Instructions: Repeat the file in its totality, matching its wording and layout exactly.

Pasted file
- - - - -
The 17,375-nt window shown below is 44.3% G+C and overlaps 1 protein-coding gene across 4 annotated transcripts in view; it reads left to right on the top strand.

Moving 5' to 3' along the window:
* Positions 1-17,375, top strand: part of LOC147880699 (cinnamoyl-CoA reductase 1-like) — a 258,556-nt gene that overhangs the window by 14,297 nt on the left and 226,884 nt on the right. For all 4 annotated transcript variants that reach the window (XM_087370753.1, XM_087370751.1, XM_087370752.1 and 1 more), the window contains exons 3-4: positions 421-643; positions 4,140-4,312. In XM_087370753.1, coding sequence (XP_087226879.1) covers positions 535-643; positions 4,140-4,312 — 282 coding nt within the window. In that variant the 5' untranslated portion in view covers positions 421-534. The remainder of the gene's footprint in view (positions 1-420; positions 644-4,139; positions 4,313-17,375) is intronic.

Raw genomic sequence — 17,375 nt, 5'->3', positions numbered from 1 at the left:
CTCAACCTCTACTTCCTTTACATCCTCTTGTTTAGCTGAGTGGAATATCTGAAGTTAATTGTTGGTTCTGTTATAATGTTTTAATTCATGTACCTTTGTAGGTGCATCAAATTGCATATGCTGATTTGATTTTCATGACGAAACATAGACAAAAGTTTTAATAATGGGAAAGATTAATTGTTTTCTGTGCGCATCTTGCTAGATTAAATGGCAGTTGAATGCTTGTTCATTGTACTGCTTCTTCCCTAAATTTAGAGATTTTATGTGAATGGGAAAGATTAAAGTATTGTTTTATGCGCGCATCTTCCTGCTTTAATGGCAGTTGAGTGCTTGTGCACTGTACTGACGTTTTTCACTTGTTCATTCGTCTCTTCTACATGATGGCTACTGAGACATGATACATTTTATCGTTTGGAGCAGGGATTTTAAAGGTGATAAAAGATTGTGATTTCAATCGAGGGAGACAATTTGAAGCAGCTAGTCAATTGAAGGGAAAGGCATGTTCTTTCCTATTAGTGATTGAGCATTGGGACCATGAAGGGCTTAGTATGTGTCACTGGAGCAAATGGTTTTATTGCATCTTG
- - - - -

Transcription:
The 17,375-nt window shown below is 44.3% G+C and overlaps 1 protein-coding gene across 4 annotated transcripts in view; it reads left to right on the top strand.

Moving 5' to 3' along the window:
* Positions 1-17,375, top strand: part of LOC147880699 (cinnamoyl-CoA reductase 1-like) — a 258,556-nt gene that overhangs the window by 14,297 nt on the left and 226,884 nt on the right. For all 4 annotated transcript variants that reach the window (XM_087370753.1, XM_087370751.1, XM_087370752.1 and 1 more), the window contains exons 3-4: positions 421-643; positions 4,140-4,312. In XM_087370753.1, coding sequence (XP_087226879.1) covers positions 535-643; positions 4,140-4,312 — 282 coding nt within the window. In that variant the 5' untranslated portion in view covers positions 421-534. The remainder of the gene's footprint in view (positions 1-420; positions 644-4,139; positions 4,313-17,375) is intronic.

Raw genomic sequence — 17,375 nt, 5'->3', positions numbered from 1 at the left:
CTCAACCTCTACTTCCTTTACATCCTCTTGTTTAGCTGAGTGGAATATCTGAAGTTAATTGTTGGTTCTGTTATAATGTTTTAATTCATGTACCTTTGTAGGTGCATCAAATTGCATATGCTGATTTGATTTTCATGACGAAACATAGACAAAAGTTTTAATAATGGGAAAGATTAATTGTTTTCTGTGCGCATCTTGCTAGATTAAATGGCAGTTGAATGCTTGTTCATTGTACTGCTTCTTCCCTAAATTTAGAGATTTTATGTGAATGGGAAAGATTAAAGTATTGTTTTATGCGCGCATCTTCCTGCTTTAATGGCAGTTGAGTGCTTGTGCACTGTACTGACGTTTTTCACTTGTTCATTCGTCTCTTCTACATGATGGCTACTGAGACATGATACATTTTATCGTTTGGAGCAGGGATTTTAAAGGTGATAAAAGATTGTGATTTCAATCGAGGGAGACAATTTGAAGCAGCTAGTCAATTGAAGGGAAAGGCATGTTCTTTCCTATTAGTGATTGAGCATTGGGACCATGAAGGGCTTAGTATGTGTCACTGGAGCAAATGGTTTTATTGCATCTTG